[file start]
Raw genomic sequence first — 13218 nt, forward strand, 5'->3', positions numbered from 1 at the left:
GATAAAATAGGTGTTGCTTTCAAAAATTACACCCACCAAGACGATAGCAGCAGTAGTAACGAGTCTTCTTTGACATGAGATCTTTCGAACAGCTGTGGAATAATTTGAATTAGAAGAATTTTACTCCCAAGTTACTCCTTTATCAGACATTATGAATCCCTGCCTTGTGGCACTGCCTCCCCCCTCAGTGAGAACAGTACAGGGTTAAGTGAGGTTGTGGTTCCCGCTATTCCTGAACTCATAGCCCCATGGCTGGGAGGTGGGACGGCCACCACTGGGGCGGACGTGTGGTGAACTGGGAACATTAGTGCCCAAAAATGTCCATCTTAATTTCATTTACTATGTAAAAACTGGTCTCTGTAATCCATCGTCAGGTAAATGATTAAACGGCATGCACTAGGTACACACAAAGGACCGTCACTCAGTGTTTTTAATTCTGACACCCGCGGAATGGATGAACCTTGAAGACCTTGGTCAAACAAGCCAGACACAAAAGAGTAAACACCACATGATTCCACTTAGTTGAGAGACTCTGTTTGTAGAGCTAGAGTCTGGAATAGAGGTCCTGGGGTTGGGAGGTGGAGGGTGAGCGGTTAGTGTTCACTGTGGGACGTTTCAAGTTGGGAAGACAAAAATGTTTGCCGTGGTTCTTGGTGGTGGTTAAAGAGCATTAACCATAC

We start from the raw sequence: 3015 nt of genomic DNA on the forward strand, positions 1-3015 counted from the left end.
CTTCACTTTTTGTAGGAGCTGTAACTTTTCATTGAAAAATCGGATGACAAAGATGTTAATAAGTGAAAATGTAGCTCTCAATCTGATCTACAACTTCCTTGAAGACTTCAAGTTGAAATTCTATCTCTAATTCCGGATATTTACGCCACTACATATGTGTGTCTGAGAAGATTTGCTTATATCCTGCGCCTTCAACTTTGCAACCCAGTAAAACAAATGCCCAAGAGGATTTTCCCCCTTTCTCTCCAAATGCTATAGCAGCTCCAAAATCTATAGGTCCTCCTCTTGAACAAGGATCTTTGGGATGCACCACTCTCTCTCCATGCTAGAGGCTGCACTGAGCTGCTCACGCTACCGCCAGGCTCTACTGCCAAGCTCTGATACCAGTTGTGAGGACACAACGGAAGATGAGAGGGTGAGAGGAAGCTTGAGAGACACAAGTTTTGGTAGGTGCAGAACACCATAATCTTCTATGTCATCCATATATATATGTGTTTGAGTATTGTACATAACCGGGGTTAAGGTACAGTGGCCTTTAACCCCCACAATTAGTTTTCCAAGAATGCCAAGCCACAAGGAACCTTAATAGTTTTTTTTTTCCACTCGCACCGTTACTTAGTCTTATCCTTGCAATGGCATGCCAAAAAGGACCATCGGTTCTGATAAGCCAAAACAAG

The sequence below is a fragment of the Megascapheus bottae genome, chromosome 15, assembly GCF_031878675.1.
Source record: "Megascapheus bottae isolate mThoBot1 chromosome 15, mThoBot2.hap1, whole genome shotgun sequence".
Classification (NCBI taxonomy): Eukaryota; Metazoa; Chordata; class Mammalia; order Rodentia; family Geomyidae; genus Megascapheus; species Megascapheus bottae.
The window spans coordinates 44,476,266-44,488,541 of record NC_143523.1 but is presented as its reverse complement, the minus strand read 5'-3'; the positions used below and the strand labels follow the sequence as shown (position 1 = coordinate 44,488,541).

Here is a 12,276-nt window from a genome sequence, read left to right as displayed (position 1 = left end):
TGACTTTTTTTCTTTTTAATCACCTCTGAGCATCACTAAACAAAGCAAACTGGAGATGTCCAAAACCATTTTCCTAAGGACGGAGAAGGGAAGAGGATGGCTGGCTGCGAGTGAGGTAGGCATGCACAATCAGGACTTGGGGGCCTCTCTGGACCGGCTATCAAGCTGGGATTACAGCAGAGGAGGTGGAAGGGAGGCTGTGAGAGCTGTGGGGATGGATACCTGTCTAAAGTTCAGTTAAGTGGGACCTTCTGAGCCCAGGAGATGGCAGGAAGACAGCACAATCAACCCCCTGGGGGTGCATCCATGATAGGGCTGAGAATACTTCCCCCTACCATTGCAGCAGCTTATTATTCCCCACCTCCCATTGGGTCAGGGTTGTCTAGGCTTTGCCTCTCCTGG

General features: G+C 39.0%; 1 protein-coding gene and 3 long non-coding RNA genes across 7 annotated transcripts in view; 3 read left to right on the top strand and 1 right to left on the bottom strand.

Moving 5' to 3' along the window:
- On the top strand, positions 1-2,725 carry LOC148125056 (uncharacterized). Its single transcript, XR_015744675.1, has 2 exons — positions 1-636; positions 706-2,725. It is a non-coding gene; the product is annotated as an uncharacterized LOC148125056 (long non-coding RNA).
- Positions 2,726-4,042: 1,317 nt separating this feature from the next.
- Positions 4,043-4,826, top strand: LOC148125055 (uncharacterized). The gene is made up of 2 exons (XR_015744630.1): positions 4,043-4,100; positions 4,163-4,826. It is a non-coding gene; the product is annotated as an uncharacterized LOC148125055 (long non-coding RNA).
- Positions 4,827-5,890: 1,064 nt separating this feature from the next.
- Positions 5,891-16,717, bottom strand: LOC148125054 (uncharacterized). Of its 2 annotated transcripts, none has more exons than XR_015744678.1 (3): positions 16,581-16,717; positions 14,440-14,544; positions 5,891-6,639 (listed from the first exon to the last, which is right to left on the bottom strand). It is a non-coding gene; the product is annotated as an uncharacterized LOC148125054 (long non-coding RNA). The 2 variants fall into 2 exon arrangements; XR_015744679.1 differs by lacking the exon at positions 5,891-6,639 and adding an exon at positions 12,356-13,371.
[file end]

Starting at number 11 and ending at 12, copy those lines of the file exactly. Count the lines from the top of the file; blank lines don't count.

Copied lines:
General features: G+C 39.0%; 1 protein-coding gene and 3 long non-coding RNA genes across 7 annotated transcripts in view; 3 read left to right on the top strand and 1 right to left on the bottom strand.

Moving 5' to 3' along the window: